(Spoiler alert: this post discusses these issues in detail.)
The story so far: The City of Tomorrow falls apart at its opening as an evil underling infects its citizens with something that causes everyone to start beating on everyone. The whole world is devolving into a massive G20 summit, but instead of Toronto Police Services beating the Jahannam out of people standing around taking pictures or wearing black pants, it's each other. Dr. Ramzi of The 99 Steps Foundation, a few of his protégés, Superman, Wonder Woman, and Lucius Fox are doing what they can to hold it together. Hawkman and a crew on the other side of the world have discovered a new Noor stone, the object that gives the members of THE 99 their powers, and boy is it wreaking havoc, earthquake-style. Batman, monitoring the Earth from the Justice League satellite, quickly realizes there are multiple earthquakes and all the sudden violence around the world is related, but he's not yet sure how.
In the second issue (34 pages with a lot of ads, but this time my shields were up and I was ready, unlike back in issue 1), we learn the instigator for all this is none other than Ramzi's arch-nemesis, Rughal. Yes, that old crazy man is at it again. We also see that Superman has something weird at the base of his skull, and it's not the Best Neck Tattoo EVAR. Disappointed, Supes. The Man of Fe3C however, is becoming less interested in the people taking crazy pills. He's put himself above it all – literally – leaving the rest of the pack to deal. The City of Tomorrow is sealed off by the evil underling, and Batman finally stands up to let us all know that Earth is under attack from a giant starfish named Starro the Conqueror. (Much more lifelike picture here.) A starfish. Uh huh…
Comic Vine has a summary and list of characters in the issue here.
After plunging into the graphic novels that came to North America in the late 1980s, and being introduced to the possibility of serious, noir work in comic form, I think my standards and expectations have changed even though I've hardly read any comics over the last 25 years. I'm finding the dialogue and hyperbole in issue 2 somewhat harder to handle than issue 1. There's so much jumping between threads that each storyline only gets about 5 minutes of advancement in story time. Not very satisfying.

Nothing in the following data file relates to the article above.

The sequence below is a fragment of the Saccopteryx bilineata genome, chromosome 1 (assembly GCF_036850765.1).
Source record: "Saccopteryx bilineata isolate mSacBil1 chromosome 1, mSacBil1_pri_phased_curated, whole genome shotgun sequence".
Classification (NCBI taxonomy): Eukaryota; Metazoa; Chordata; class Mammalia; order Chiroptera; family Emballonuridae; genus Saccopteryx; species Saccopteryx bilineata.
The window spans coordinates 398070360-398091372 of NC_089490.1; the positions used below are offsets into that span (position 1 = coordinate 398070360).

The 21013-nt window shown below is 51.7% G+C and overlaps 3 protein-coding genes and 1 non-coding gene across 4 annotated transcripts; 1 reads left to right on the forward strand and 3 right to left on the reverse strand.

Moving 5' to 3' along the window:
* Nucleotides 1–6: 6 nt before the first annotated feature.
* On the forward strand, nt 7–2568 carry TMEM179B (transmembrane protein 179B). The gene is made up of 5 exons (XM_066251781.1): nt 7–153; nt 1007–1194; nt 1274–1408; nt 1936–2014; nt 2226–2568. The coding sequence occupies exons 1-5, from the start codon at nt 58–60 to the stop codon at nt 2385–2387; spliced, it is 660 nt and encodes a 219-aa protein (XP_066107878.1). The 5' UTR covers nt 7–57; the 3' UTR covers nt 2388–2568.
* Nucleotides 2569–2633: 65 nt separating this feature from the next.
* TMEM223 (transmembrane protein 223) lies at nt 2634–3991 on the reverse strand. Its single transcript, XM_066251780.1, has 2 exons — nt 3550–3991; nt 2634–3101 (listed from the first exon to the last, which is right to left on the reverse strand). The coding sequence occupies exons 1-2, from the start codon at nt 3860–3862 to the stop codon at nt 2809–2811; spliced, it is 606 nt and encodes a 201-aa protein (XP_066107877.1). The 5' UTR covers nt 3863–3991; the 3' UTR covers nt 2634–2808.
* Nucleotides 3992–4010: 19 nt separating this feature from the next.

My last complaint about issue 2 is the lack of anything even vaguely relevant to Islam. At the end of the comic we have a major revelation of cosmic proportions, the sort of thing that ought to cause anyone to drop a little G-D bomb. I know this isn't a Muslim comic, but the reasons THE 99 get the press they do definitely include their Islamic roots. Nothing. Not a thing. (I'm on about this not because I need to see Islam everywhere, but because it kinda matters to this blog, and this makes issue 2 almost irrelevant to Philosufi.)
So… no plot advancement, not much explanation, no Islam, and 10 pages of ads (7 about Batman). On the other hand, Superman has gone rogue and given up on humanity, so this could be fun.
Consider that our good deed for the month. We took one for the team.
On to the current action in issue 3. Seems that the evil underling has been spreading a new breed of the starro; not the normal drones that control your mind and make you a member of the Tea Party. These ones are microscopic, easily transmittable, and really fast-acting. Batman really gets down to work here, figuring out what's going on and funnels his idea into "safe-suit #3," a truly wicked-looking, bad-Bats armoured outfit that'll scare the ampullae out of any starfish.
Rughal is revealed to be not just an independent actor, but in a partnership with the chief Starro. (That's a misnomer; they're hive mind beings. But hey.) Like Superman and countless others, he's got one on the base of his neck, but unlike everyone else, Rughal intentionally chose this. Not that much else makes sense here, but Rughal's helping Starro to have humanity destroy itself and wants only the remaining cinders.
THE 99 kids are still all learning their powers and learning to work together. One of the more interesting aspects of the franchise is the requirement for teamwork. They work in triads, each person's powers complementing the group to fulfil their current mission. This isn't coincidence; it's something Dr. Naif Al-Mutawa, the inventor of THE 99 series, intentionally put in there to teach young readers. Another little thing about the kids – they're exceedingly polite, at least the ones we've seen so far. It's cute, and I actually rather like it. These are kids, and they're dealing directly with the Holy Trinity of superheroes as well as their disciples. Some manners are in order.
There is – for the first time – a little hint of Islam. One of THE 99, Rola Hadramy, better known as Batina the Hidden, makes her series debut. She is fully covered in a niqab built for action, and can make herself and others invisible. Batina is one of five of the 50 women who comprise THE 99 who will cover completely, showing there are multiple ways to interpret Islamic dress. Others, such as Samda the Invulnerable (she can project force fields) might loosely cover, while others like Mumita the Destroyer or Noora the Light might just start an affair with their hair. To be fair, all the names of THE 99 keep challenging me to remember the 99 Names of Allah and see how much I remember from my old Sunday school at the top of the Jami Mosque in Toronto with Dr. Mahdi. I have no idea how Dr. Ramzi keeps it all straight.
Can't wait to see what happens when Batina meets the half-naked but ludicrously-hijab'd Hawkman. Should be interesting.
Page count: 34, of which 12 are ads. Looks like my earlier ranting may have had an impact; only four of the full-page ads are about Batman.